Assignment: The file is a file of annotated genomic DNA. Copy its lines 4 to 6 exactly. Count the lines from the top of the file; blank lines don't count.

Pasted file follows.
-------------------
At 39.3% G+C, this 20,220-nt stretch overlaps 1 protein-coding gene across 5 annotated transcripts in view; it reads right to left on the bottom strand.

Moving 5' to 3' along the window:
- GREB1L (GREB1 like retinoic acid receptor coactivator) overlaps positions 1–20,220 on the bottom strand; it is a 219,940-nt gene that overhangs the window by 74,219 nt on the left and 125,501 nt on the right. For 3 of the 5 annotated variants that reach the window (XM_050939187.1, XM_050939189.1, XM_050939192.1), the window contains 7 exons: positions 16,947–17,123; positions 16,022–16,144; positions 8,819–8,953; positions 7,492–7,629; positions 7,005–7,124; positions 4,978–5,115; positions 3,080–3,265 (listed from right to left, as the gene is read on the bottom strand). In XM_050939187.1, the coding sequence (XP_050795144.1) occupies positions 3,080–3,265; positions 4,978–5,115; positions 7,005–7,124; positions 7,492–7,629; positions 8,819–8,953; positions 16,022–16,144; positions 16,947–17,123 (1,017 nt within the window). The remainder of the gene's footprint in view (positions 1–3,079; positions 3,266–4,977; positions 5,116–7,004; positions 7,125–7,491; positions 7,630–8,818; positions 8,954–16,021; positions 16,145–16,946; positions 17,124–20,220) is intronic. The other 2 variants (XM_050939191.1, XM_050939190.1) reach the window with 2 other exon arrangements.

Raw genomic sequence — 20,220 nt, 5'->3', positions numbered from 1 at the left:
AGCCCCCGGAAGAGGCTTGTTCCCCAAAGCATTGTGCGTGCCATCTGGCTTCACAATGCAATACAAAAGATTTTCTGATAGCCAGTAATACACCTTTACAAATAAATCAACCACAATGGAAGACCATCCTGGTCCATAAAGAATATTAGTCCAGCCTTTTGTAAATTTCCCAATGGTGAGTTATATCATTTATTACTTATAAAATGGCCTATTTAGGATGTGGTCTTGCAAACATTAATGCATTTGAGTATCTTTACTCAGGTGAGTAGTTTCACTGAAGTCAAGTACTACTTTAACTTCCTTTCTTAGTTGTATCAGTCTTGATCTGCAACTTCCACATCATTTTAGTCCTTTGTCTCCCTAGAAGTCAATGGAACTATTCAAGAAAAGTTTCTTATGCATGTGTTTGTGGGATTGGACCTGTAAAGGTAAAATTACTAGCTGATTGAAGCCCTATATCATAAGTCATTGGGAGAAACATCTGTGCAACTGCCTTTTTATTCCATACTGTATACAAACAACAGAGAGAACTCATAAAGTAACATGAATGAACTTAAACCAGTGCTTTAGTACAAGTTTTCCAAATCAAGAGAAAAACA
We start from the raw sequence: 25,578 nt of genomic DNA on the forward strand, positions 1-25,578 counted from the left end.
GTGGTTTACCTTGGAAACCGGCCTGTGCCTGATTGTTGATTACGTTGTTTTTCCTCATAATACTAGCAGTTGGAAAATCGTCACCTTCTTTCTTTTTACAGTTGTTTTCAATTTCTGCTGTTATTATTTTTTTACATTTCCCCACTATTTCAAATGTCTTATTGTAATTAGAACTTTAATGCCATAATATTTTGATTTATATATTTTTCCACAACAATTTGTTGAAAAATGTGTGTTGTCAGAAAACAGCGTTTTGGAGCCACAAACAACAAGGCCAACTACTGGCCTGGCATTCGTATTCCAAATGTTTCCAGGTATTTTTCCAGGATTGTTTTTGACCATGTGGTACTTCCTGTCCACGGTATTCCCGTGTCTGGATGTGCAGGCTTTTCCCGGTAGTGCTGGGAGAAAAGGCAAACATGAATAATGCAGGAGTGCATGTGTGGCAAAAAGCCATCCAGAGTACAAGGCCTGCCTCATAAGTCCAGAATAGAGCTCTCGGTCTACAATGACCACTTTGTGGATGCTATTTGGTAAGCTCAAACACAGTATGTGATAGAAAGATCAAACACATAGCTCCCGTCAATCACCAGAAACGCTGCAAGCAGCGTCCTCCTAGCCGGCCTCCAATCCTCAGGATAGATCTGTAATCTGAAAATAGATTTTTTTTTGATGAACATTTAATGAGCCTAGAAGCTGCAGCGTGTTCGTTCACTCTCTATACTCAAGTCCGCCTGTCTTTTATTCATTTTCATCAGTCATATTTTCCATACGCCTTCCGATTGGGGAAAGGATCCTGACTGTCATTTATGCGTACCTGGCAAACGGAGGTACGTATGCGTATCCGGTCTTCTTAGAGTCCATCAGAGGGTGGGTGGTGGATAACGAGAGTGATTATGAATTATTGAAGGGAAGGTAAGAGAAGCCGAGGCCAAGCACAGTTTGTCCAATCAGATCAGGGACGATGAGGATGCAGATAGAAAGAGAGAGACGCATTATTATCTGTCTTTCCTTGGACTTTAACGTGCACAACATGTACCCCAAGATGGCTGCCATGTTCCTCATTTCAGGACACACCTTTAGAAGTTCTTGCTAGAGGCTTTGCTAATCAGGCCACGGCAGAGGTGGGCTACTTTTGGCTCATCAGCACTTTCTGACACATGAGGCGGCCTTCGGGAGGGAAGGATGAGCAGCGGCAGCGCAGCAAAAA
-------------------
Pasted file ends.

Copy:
Raw genomic sequence — 20,220 nt, 5'->3', positions numbered from 1 at the left:
AGCCCCCGGAAGAGGCTTGTTCCCCAAAGCATTGTGCGTGCCATCTGGCTTCACAATGCAATACAAAAGATTTTCTGATAGCCAGTAATACACCTTTACAAATAAATCAACCACAATGGAAGACCATCCTGGTCCATAAAGAATATTAGTCCAGCCTTTTGTAAATTTCCCAATGGTGAGTTATATCATTTATTACTTATAAAATGGCCTATTTAGGATGTGGTCTTGCAAACATTAATGCATTTGAGTATCTTTACTCAGGTGAGTAGTTTCACTGAAGTCAAGTACTACTTTAACTTCCTTTCTTAGTTGTATCAGTCTTGATCTGCAACTTCCACATCATTTTAGTCCTTTGTCTCCCTAGAAGTCAATGGAACTATTCAAGAAAAGTTTCTTATGCATGTGTTTGTGGGATTGGACCTGTAAAGGTAAAATTACTAGCTGATTGAAGCCCTATATCATAAGTCATTGGGAGAAACATCTGTGCAACTGCCTTTTTATTCCATACTGTATACAAACAACAGAGAGAACTCATAAAGTAACATGAATGAACTTAAACCAGTGCTTTAGTACAAGTTTTCCAAATCAAGAGAAAAACA
We start from the raw sequence: 25,578 nt of genomic DNA on the forward strand, positions 1-25,578 counted from the left end.